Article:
Recently I posted about a script to install Confluence. At the same time I was working on an install script for the Jira® issue tracker (also from Atlassian®) as the underlying setup is quite similar and they are often used together.
Jira is great for keep track of issues while providing a lot of tools to integrate social activities and media. The Jira site says...
"Combining a clean, fast interface for capturing and organising issues with customisable workflows, OpenSocial dashboards and a pluggable integration framework, JIRA is the perfect fit at the centre of your development team."
I've tested it on all the install options we offer, but if you see any bugs please do let us know. By default the scripts will also insure a recent version of Java and MySQL are both setup ready for use with the software.
root@test:~# bash installjira.sh --help installjira.sh Copyright RimuHosting.com Pre-installs and secures the Jira issue tracker packages provided by Atlasian Usage: installjira.sh [--help] | [--user ] [--appname ] [--installtarget ] [--datadir ] [--portprefix ] [--runonstartup] [--nojava] [--nomysql|[--dbname ] [--dbuser ] ] [--noprompt] [--debug] Option: Description: --dbname optional name of jira mysql database (default is ) --dbuser optional name of jira mysql user (default is ) --dbpass optional password for jira database (default is randomised) --datadir absolute folder location for data files (default is /usr/local/jira-data) --debug enables debugging output to /root/cms_install.log --installtarget top level location to install files (default is /usr/local/jira) --noprompt run script without user interaction (not yet implemented) --nojava dont install java --nomysql dont install/setup mysql --portprefix initial three digit network port (default is 100 eg for http on 10080) --runonstartup set jira to run on server boot (not enabled by default) --user user (and group) service will run as (default is jira)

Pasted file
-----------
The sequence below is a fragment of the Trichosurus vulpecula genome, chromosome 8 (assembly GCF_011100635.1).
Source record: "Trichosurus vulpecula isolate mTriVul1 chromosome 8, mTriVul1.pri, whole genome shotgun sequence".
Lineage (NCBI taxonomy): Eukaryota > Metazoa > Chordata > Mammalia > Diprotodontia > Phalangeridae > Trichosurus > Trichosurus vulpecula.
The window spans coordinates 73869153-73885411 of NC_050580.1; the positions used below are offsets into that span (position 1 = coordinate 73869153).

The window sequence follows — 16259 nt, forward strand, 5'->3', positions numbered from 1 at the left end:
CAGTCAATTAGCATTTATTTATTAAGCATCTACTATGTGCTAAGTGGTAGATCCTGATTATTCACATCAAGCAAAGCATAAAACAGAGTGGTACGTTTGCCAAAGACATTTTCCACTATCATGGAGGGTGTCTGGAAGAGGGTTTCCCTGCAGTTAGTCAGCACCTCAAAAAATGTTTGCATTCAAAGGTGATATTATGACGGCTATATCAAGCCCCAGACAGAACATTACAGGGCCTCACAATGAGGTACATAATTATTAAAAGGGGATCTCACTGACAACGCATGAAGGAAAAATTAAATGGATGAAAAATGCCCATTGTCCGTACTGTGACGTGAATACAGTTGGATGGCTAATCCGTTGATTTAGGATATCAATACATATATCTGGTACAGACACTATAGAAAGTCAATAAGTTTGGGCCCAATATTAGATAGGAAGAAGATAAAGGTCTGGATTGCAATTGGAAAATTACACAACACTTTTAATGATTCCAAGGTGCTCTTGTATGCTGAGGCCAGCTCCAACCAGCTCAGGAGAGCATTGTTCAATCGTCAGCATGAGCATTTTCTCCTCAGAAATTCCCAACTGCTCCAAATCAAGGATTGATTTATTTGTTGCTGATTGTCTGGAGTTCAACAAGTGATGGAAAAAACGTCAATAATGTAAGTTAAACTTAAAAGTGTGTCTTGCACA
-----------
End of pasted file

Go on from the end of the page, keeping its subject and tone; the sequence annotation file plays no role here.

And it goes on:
The database setup for Jira is more manual than the Confluence one, but the great thing here is it means we do that for you in the script! So expect MySQL integration (recommended) to just work, unless you explicitly disable that.
Go to the URL shown. You should see something similar to what is shown in the Jira documentation. You will need to grab an appropriate license key from Atlassian using the link on your setup page. Add that in. Then follow your nose from there.
- refer to the administrator documentation which has a complete rundown on options and setup. Jira is quite powerful if you drill down into the options. Its easy to spend a lot of time tweaking things to get it just right, but more than with Confluence, it is well worth the time spent.
- consider having your Jira site running on a normal URL, without the port number showing. Thats easy enough to do using mod_proxy and Apache, or you can pop in a support ticket for us to set that up for you.
One thing to keep in mind, most Atlassian products are pretty memory hungry, so make sure your server has a fair amount of spare RAM. On the upside even our basic new plans offer a good starting point.
Jira and the Jira logos are trademarks of Atlassian (http://www.atlassian.com/about/privacy.jsp#trademark)